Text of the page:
Visiting Researcher, Aerospace Human Factors Research Division.Developed motion estimation algorithms in the context of an autonomous Mars landing and nap-of-the-earth helicopter flight and studied the psychophysical implications of a temporal continuity assumption.
Advanced Decision Systems, (12/86-6/89)
Mountain View, CA
Computer Scientist, Image Understanding Group.Research on spatial reasoning for robotic vehicle route planning and terrain analysis. Vision research including perceptual grouping, object-based translational motion processing, the integration of vision and control for an autonomous vehicle, object modeling using generalized cylinders, and the development of an object-oriented vision environment.
GTE Government Systems, (6/85-12/86)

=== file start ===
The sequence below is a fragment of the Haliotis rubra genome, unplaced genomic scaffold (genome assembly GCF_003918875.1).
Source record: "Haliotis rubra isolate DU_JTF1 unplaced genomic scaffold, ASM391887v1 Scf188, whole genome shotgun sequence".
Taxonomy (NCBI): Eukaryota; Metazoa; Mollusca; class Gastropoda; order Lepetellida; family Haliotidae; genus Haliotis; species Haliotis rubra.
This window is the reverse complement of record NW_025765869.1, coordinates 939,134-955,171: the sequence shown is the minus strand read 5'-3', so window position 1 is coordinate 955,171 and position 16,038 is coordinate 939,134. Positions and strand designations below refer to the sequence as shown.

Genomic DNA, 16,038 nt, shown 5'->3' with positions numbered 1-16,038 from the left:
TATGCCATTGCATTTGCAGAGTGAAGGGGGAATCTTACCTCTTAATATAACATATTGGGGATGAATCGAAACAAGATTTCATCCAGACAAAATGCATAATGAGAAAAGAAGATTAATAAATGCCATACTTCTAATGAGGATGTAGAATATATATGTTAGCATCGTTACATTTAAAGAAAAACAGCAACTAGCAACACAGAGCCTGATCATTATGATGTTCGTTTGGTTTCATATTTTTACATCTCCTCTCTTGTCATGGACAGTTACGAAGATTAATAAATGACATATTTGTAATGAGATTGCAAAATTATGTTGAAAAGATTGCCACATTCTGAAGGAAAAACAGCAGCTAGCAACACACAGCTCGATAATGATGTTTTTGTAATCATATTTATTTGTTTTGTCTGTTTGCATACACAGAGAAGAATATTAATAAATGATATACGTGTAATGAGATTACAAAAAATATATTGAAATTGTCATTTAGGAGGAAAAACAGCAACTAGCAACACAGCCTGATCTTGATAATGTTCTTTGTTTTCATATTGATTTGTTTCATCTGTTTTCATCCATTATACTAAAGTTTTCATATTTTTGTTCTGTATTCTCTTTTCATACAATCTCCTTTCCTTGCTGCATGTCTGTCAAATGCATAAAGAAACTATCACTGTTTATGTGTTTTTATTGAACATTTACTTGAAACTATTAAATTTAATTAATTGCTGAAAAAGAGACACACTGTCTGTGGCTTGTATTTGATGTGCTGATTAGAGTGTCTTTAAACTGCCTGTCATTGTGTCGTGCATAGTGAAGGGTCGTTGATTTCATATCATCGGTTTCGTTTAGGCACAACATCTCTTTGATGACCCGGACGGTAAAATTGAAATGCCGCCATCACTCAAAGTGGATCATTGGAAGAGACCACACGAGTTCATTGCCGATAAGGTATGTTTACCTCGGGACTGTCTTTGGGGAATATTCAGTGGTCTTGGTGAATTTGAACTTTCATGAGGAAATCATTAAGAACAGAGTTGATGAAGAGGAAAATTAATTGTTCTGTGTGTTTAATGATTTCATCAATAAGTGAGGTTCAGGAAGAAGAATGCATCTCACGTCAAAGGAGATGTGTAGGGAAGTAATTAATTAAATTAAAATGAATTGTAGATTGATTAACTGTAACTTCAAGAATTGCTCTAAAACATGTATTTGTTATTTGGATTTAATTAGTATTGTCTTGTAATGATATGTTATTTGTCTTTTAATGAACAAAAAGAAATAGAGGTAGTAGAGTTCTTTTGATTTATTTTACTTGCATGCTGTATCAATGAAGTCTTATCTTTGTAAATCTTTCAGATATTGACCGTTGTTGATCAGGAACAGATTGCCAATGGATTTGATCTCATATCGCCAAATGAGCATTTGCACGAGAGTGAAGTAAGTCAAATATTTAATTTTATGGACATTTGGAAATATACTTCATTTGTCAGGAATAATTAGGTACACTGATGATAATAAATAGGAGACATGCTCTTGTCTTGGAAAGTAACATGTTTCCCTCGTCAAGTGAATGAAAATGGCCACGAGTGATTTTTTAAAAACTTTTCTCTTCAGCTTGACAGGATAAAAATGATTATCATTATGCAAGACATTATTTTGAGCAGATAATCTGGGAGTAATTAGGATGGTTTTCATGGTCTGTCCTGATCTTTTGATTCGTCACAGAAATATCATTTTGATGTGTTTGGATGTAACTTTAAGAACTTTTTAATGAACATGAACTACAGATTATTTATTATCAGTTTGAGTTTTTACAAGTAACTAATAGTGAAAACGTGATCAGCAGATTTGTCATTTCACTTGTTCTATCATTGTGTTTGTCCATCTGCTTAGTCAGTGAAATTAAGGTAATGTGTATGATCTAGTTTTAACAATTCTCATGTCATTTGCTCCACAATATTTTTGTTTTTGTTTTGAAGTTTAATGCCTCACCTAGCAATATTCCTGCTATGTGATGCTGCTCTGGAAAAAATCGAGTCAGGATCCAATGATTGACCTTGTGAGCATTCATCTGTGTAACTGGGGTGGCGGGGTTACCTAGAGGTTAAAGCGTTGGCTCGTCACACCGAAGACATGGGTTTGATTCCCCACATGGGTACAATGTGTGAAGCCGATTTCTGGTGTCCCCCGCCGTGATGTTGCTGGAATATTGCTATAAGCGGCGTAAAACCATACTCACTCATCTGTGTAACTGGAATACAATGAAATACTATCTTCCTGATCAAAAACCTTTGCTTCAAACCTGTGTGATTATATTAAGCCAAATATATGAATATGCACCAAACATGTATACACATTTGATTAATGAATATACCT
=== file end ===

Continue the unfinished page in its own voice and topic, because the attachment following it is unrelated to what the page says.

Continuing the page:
Mountain View, CA
Engineer, Artificial Intelligence Group.Developed expert systems for multi-source data fusion and fault location.
Summer undergraduate researcher at UBC; park ranger's assistant; volunteer firefighter, busboy; and probably my worst job: cleaning dog kennels.
My Computer Vision Research addresses:
I also do research on neural engineering for brain-machine interfaces and neural prostheses.
- the statistics of natural scenes and their motion;
- articulated human motion pose estimation and tracking;
- the estimation of human body shape from images and video;
- the representation and detection of motion discontinuities;
- the estimation of optical flow.
Current PhD students:
Jonas Wulff, MPI for Intelligent Systems, Tübingen
Matthew Loper, MPI for Intelligent Systems, Tübingen
Graduated PhD students:
Silvia Zuffi, Berstein post doctoral fellow, Center for Integrative Neuroscience, University of Tubingen